(NEW YORK, June 28, 2013) This week the Supreme Court in a 5-4 ruling, rendered its opinion in Shelby County v. Holder, 570 U.S. __ (Jun. 25, 2013). The Shelby decision involved Section 4 of the Voting Rights Act of 1965.* Section 4 of the Act established a “coverage formula” to determine which states and local governments properly fall under Section 5 of the Act, and thus were required to get approval before changing their voting laws. The justices ruled that Section 4 of the Act is unconstitutional, and that the formula, which has been used for decades, can no longer be used to establish preclearance requirements. Chief Justice John G. Roberts, who delivered the Court’s opinion stated: “Our country has changed, and while any racial discrimination in voting is too much, Congress must ensure that the legislation it passes to remedy that problem speaks to current conditions.” In her dissent, Justice Ruth Bader Ginsburg stated “the Court today terminates the remedy that proved to be best suited to block that discrimination.” Justice Ginsburg’s dissent articulates the continued need for Section 5 preclearance for those states with poor voting rights records, and noted that in July 2006, the House and Senate passed the reauthorization of preclearance by overwhelming margins (House 390 to 33; Senate 98 to 0).
The ruling has already had potentially adverse consequences. Shortly after the decision, Texas announced that a voter identification law that had previously been blocked is now free to take effect immediately. Also, redistricting maps will no longer need federal approval, and “changes in voting procedures in places that had been covered by the law, including those concerning restrictions on early voting, will now be subject only to ‘after-the-fact’ litigation.” See “Supreme Court Invalidates Key Part of Voting Rights Act,” New York Times, June 25, 2013.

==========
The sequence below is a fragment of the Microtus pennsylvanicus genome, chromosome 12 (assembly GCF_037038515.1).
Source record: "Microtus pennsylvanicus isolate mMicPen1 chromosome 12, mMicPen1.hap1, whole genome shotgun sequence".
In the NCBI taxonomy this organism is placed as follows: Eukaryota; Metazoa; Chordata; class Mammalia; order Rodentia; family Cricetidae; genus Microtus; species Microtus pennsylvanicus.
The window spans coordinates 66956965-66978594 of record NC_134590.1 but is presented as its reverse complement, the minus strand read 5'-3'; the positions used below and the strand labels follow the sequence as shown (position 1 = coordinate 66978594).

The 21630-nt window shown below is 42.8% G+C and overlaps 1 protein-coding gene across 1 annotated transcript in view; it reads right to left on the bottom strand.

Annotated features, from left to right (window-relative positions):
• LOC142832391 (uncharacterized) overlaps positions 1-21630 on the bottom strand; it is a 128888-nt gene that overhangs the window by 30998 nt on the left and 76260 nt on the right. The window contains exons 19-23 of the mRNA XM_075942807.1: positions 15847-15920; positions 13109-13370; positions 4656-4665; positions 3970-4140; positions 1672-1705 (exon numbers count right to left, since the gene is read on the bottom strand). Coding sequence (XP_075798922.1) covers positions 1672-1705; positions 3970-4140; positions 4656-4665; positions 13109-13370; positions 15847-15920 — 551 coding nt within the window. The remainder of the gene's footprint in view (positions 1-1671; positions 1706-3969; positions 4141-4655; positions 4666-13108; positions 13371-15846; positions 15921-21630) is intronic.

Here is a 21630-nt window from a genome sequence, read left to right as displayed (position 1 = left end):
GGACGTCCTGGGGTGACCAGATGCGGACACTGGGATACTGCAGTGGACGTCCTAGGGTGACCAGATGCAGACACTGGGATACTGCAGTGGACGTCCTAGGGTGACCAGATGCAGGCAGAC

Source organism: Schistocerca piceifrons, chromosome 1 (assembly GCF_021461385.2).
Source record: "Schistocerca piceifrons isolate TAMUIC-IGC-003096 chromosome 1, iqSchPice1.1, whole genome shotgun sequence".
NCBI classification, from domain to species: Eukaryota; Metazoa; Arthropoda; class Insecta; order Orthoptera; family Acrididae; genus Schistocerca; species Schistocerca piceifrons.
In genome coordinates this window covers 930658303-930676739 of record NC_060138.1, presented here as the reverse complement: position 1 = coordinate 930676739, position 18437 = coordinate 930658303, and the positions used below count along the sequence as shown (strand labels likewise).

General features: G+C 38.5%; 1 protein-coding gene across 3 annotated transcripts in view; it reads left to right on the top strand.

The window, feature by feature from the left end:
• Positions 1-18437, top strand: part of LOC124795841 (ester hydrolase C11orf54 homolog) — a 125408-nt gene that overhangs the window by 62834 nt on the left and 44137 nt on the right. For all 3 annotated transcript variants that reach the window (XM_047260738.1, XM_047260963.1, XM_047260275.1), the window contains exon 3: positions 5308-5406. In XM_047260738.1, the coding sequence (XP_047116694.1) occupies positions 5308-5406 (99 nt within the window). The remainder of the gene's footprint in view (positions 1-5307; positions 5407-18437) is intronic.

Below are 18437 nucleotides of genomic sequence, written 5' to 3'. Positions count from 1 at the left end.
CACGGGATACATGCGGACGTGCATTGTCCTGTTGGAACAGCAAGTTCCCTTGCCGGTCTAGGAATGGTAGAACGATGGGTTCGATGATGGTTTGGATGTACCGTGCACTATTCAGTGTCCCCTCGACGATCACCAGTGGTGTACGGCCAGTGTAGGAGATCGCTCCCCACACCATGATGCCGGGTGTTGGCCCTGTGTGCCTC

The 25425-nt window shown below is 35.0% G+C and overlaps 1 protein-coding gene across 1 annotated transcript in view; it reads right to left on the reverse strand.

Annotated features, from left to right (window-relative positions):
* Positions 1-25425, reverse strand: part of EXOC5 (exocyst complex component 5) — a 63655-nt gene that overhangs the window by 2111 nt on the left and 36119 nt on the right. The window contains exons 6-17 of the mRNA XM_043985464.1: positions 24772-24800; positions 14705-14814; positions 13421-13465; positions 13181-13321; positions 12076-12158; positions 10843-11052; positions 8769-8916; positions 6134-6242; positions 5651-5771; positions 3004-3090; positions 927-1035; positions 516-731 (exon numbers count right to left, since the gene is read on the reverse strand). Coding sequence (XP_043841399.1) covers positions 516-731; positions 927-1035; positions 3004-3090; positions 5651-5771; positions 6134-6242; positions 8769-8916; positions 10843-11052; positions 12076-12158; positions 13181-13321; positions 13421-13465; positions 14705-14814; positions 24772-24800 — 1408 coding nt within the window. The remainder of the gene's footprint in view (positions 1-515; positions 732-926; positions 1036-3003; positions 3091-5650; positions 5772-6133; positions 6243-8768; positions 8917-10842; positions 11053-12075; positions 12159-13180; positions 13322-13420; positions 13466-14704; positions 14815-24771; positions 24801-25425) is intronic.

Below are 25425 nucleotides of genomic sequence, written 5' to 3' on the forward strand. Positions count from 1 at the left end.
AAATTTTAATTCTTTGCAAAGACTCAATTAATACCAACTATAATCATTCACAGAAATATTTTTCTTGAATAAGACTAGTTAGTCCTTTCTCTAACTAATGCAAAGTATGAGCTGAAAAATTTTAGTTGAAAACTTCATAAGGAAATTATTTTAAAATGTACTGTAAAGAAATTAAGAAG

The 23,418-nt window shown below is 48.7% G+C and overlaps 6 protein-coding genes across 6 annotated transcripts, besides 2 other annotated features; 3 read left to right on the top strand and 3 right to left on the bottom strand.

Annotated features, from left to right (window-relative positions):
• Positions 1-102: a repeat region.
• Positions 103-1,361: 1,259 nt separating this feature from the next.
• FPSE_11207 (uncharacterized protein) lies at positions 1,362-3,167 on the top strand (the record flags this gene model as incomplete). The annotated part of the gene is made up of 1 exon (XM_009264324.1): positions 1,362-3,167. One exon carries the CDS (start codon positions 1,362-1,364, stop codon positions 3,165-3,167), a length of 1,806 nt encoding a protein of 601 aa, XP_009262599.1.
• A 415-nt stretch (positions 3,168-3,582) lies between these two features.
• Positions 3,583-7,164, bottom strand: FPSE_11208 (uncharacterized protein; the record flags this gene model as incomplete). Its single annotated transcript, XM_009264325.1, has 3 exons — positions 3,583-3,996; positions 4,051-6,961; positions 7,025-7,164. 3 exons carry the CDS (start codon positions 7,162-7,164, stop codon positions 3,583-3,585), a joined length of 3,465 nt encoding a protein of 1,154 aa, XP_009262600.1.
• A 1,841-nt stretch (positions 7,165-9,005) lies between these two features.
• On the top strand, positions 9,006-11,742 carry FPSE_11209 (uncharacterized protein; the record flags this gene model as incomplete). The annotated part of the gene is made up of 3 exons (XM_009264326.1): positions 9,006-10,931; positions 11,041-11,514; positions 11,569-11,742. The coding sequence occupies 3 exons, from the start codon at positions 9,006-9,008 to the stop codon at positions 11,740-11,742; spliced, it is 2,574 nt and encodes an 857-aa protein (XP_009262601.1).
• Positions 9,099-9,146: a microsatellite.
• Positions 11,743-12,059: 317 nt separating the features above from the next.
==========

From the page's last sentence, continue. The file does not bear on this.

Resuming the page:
Attorney General Eric Holder expressed his disappointment in the decision and stated: “Let me be very clear: we will not hesitate to take swift enforcement action – using every legal tool that remains available to us – against any jurisdiction that seeks to take advantage of the Supreme Court’s ruling by hindering eligible citizens’ full and free exercise of the [voting] franchise."
Amistad echoes the disappointment of the nation’s leaders with the Supreme Court’s decision.
Considering that Long Island is the home of the seminal voting rights decision Goosby v. Town of Hempstead, the organization would be remiss if we did not declare our opposition to rulings that potentially marginalize voters of color. In Goosby, a federal judge ordered the Town of Hempstead to replace its at-large voting system with six geographic districts, stating that the system then in place “invidiously excludes Blacks from effective participation in political life.” The Goosby Second Circuit decision is available at this link: http://caselaw.findlaw.com/us-2nd-circuit/1437220.html.
Amistad, an affiliate of the National Bar Association (the “NBA”) fully intends to stand alongside the NBA in its efforts to bear pressure on policy makers and on Congress to enact a viable Section 5 coverage mechanism that deals with continuing impediments to the fundamental right to vote. We stand in solidarity with organizations committed to ensuring that the right to vote is not impeded for anyone, particularly various members of communities in our backyard.
Submitted on behalf of the
Amistad Institute of the Amistad Long Island Black Bar Association
The Amistad Long Island Black Bar Association was founded in 1996. Formerly, the organization was known as the Amistad Suffolk Black Bar Association before it expanded to both the Nassau and Suffolk regions. Amistad was created to foster community, professional development, and growth among attorneys of color in the Long Island area.
Amistad is an affiliate of the National Bar Association.